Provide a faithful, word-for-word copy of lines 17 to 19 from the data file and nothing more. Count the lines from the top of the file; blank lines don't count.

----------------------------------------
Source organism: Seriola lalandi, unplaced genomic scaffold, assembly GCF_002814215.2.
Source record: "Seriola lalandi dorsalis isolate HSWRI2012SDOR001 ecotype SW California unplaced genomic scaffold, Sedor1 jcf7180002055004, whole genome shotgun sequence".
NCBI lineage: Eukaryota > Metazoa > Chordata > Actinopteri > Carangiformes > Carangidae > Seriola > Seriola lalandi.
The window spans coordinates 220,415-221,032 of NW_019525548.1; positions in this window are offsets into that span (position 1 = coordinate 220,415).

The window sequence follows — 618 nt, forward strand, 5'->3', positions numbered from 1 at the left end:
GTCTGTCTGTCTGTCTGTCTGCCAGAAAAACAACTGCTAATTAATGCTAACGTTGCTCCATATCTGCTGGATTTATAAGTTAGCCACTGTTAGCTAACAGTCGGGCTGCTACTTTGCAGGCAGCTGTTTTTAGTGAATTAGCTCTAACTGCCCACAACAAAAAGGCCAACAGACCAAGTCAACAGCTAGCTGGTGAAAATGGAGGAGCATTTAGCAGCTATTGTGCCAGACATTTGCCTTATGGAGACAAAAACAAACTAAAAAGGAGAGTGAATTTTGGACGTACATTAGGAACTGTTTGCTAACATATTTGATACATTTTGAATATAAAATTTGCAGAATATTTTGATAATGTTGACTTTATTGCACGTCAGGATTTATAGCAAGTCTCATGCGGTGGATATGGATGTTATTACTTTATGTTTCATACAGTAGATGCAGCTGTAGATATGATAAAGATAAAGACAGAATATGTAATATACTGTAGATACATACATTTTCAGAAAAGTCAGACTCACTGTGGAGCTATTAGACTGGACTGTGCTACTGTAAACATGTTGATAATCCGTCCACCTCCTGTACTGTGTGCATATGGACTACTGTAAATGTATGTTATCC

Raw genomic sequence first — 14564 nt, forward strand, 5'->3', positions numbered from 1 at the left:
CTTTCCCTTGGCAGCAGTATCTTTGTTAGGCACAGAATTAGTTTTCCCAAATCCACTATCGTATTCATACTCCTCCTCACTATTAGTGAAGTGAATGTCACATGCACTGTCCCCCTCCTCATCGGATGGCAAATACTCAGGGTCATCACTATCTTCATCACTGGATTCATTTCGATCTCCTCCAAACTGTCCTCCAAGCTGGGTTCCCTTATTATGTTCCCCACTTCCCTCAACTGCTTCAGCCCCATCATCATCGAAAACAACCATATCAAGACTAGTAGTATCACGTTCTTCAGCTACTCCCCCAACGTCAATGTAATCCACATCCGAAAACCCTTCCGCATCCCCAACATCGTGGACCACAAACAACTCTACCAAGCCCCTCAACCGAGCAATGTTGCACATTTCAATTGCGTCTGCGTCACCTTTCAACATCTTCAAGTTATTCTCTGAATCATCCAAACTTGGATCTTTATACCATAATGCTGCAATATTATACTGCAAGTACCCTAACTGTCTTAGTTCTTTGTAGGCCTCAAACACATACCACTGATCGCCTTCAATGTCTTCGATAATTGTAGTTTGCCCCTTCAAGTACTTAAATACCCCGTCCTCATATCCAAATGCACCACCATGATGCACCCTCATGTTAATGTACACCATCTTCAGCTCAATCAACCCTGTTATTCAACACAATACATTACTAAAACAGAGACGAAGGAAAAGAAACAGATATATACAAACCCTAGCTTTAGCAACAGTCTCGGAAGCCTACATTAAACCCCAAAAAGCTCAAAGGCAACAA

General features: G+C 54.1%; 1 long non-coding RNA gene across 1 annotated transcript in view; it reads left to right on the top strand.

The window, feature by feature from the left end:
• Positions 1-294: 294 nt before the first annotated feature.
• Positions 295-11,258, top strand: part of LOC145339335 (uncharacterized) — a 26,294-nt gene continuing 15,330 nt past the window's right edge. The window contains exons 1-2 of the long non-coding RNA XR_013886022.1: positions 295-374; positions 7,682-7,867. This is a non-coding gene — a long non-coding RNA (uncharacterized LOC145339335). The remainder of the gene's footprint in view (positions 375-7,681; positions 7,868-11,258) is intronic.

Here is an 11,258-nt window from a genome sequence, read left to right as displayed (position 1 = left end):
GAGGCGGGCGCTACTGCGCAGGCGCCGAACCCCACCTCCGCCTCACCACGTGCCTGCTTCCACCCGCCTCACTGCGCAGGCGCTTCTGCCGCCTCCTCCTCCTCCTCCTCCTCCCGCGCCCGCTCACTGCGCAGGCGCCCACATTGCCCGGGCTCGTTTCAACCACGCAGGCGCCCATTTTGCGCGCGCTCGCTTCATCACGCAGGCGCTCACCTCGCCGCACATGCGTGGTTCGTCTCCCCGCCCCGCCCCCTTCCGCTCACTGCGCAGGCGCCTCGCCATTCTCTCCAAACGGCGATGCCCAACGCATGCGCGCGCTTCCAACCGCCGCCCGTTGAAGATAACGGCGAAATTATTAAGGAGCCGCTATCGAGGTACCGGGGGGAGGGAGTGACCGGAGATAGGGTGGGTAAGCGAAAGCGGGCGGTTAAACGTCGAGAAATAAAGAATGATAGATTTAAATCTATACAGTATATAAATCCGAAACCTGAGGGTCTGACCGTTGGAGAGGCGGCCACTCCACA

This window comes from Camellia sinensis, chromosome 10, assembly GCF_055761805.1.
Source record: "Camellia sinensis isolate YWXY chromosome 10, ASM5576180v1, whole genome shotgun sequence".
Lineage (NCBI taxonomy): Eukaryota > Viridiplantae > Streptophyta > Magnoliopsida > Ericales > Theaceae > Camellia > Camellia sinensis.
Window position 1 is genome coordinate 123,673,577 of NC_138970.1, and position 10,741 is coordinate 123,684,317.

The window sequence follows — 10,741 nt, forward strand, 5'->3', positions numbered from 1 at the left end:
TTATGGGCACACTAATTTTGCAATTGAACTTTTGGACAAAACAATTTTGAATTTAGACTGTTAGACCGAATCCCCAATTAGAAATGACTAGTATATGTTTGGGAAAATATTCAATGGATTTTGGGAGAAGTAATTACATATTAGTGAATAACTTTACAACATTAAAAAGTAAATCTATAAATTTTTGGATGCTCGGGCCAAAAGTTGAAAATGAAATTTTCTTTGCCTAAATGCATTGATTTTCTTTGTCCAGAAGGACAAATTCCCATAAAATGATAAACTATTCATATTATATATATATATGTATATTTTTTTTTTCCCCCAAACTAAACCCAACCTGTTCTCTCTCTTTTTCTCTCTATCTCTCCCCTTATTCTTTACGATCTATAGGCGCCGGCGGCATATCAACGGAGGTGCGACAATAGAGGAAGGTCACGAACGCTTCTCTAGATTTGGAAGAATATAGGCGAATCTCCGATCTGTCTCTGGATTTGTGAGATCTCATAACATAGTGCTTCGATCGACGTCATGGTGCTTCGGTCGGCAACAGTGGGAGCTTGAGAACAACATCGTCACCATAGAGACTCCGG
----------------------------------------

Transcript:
Lineage (NCBI taxonomy): Eukaryota > Viridiplantae > Streptophyta > Magnoliopsida > Ericales > Theaceae > Camellia > Camellia sinensis.
Window position 1 is genome coordinate 123,673,577 of NC_138970.1, and position 10,741 is coordinate 123,684,317.

The window sequence follows — 10,741 nt, forward strand, 5'->3', positions numbered from 1 at the left end: